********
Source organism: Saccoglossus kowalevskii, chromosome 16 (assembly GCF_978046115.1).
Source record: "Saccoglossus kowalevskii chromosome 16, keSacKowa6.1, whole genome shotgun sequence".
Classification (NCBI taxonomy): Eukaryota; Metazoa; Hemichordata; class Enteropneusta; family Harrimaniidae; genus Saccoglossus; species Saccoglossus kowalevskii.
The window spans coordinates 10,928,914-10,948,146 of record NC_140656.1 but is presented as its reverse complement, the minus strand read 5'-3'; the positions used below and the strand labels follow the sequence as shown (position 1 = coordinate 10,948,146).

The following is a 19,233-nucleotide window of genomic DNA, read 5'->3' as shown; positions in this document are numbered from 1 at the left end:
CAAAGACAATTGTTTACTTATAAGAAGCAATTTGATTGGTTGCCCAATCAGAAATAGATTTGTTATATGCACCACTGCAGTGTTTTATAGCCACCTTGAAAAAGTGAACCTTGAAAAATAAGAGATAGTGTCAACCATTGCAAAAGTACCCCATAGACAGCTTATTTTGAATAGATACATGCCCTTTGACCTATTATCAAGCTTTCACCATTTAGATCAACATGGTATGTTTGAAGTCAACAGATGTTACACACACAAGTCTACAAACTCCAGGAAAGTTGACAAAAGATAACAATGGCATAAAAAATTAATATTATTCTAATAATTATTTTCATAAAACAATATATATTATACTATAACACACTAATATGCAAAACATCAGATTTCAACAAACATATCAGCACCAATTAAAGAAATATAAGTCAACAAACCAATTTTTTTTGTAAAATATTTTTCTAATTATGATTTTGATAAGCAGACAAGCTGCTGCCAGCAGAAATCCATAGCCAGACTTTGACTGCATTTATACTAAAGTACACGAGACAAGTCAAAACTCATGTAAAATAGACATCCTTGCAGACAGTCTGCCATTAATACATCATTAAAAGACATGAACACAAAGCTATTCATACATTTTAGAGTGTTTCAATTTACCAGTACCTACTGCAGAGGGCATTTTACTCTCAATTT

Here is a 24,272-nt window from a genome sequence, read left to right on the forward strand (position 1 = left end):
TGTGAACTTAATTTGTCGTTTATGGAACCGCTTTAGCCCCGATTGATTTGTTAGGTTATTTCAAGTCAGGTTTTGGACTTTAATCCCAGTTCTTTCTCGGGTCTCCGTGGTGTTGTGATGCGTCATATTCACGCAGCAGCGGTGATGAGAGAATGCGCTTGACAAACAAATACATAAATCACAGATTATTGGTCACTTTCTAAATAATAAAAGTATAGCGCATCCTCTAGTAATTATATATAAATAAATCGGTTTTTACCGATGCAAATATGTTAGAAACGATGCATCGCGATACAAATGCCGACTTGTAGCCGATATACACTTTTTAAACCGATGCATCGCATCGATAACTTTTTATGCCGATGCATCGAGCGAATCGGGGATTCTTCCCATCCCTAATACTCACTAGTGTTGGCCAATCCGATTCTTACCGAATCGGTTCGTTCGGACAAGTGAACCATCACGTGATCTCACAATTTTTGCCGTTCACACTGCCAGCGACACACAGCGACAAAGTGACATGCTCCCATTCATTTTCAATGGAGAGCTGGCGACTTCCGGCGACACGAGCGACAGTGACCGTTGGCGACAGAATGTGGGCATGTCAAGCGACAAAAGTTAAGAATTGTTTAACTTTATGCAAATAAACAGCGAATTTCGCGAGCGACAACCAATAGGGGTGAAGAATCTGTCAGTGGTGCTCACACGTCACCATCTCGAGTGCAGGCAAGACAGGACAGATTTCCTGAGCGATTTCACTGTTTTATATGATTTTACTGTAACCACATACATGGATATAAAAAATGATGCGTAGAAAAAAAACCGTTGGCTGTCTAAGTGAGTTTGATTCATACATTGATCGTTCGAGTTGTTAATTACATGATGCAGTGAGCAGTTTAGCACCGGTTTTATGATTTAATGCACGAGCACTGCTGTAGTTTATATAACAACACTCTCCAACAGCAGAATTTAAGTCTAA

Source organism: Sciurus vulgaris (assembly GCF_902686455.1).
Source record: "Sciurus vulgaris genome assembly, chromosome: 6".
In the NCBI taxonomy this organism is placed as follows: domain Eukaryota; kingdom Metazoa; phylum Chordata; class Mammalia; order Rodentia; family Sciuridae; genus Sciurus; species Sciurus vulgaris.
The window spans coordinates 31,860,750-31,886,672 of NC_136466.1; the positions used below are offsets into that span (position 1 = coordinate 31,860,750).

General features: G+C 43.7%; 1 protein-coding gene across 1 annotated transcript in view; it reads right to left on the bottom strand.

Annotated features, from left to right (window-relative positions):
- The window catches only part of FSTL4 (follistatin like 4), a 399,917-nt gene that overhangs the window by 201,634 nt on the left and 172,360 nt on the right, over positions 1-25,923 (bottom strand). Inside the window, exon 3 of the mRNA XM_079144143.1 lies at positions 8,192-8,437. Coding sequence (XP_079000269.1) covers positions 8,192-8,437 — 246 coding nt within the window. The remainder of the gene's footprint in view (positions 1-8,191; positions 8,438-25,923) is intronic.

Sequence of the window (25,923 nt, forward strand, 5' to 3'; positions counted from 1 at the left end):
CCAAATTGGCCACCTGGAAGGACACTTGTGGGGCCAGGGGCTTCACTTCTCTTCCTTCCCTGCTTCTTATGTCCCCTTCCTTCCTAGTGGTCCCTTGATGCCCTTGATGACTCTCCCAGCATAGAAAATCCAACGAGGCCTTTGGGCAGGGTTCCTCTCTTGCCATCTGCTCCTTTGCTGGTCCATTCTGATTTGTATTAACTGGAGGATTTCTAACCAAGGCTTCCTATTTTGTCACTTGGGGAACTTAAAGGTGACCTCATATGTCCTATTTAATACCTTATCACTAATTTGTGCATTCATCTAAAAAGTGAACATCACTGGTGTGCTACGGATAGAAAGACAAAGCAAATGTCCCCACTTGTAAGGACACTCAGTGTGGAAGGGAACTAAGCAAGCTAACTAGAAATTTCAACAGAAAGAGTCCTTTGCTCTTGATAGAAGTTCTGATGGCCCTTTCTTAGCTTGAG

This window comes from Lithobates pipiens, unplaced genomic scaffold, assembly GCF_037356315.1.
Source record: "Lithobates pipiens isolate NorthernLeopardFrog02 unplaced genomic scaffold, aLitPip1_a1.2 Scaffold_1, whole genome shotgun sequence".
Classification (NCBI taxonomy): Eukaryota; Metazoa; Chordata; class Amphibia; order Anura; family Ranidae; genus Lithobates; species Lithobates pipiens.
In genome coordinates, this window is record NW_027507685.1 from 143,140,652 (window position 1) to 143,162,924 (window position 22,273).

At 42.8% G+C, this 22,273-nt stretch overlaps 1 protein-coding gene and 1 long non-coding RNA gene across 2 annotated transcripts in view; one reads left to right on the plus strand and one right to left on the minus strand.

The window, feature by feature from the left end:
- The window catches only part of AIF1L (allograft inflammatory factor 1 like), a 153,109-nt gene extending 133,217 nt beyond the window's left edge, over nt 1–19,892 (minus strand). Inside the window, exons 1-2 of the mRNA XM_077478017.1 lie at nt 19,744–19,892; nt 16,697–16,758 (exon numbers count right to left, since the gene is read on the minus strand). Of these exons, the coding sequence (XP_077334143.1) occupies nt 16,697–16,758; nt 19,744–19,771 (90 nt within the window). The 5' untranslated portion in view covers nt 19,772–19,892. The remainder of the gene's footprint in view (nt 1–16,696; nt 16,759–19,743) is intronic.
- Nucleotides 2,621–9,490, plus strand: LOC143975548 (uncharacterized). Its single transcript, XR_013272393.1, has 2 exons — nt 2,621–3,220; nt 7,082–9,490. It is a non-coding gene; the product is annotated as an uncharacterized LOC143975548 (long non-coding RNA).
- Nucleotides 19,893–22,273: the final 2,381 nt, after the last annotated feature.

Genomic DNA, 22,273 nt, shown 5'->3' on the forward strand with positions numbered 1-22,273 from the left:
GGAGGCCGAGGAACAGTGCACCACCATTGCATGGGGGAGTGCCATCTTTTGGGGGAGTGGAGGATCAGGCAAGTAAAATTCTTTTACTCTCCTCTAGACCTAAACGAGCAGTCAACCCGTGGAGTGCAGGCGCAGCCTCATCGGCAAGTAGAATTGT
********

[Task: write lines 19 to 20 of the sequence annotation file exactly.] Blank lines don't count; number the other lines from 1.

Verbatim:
Source record: "Lithobates pipiens isolate NorthernLeopardFrog02 unplaced genomic scaffold, aLitPip1_a1.2 Scaffold_1, whole genome shotgun sequence".
Classification (NCBI taxonomy): Eukaryota; Metazoa; Chordata; class Amphibia; order Anura; family Ranidae; genus Lithobates; species Lithobates pipiens.